I’m unfortunately ill and busy at work (Brisbane flu cases up 50%), which has combined into an unpleasant malaise meaning I skipped a post yesterday. But that’s the past, right? Let’s pretend that never happened.
Here is a good link for your edification. It’s Charles Stross talking about writing a novel using Scrivener.
People generally love Scrivener. Although I own a copy and use it for structuring short fiction, I don’t particularly love it. It’s basically a bag of tools and notebooks, and you can do anything you want. I prefer some more structure and less options, but that’s just a personal preference. I tried to structure all my characters for a novel manuscript in a meaningful way (I’m a programmer, so I love meta data), but Scrivener just didn’t do it the way I wanted. Yes, I’m sure there’s a secret way that approximates my needs, but in general, Scrivener chooses to give you the tools to manage stuff however you like.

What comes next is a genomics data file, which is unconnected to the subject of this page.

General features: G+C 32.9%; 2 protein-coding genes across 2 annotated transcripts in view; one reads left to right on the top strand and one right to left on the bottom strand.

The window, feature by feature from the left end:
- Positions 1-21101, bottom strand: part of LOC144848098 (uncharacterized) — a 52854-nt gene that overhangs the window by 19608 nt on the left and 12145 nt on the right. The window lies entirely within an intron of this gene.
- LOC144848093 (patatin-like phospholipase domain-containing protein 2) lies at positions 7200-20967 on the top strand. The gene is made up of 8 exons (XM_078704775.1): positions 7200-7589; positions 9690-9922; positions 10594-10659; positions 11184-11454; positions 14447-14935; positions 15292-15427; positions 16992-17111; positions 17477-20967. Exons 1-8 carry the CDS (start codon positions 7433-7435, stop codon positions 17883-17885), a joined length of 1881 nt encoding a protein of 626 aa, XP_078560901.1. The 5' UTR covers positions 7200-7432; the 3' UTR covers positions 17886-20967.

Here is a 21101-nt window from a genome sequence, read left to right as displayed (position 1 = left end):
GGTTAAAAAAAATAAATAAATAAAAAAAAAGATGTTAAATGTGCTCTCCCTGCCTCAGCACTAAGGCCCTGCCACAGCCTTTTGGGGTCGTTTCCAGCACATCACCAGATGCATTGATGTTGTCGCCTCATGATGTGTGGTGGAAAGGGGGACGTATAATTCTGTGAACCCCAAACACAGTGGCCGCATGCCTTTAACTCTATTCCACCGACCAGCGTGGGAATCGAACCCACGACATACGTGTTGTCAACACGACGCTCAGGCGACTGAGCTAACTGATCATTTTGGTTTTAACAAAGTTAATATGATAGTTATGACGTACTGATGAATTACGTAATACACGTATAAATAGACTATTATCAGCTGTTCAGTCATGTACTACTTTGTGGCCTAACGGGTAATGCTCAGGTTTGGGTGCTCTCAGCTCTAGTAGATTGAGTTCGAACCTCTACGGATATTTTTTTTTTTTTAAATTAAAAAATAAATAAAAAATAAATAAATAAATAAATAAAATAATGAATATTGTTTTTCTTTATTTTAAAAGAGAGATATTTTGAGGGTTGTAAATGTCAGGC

Also, it’s a terrible Word Processor (note: it’s not a Word Processor, so that’s hardly Scrivener’s fault). I always paste the entire contents into Word when I’ve finished and do my final formatting.
Stross’s article introduces the product thus:
Some of you probably know about Scrivener, the writer’s tool from Literature and Latte. (If you don’t, the short explanation is that it isn’t a word processor, it’s an integrated development environment for books. It’s cross-platform (although initially developed for Mac OS X —versions for Windows and Linux are available, and it’s being ported to iOS and Android), modestly priced, and has more features than you can wave a bundle of sticks at, mostly oriented around managing, tagging, editing, and reorganizing collections of information including rich text files.)
His review of his own novel writing experience is thorough, listing pros and cons as it relates to his workflow, and worth reading if you are in the market for writing software or even if you already own Scrivener.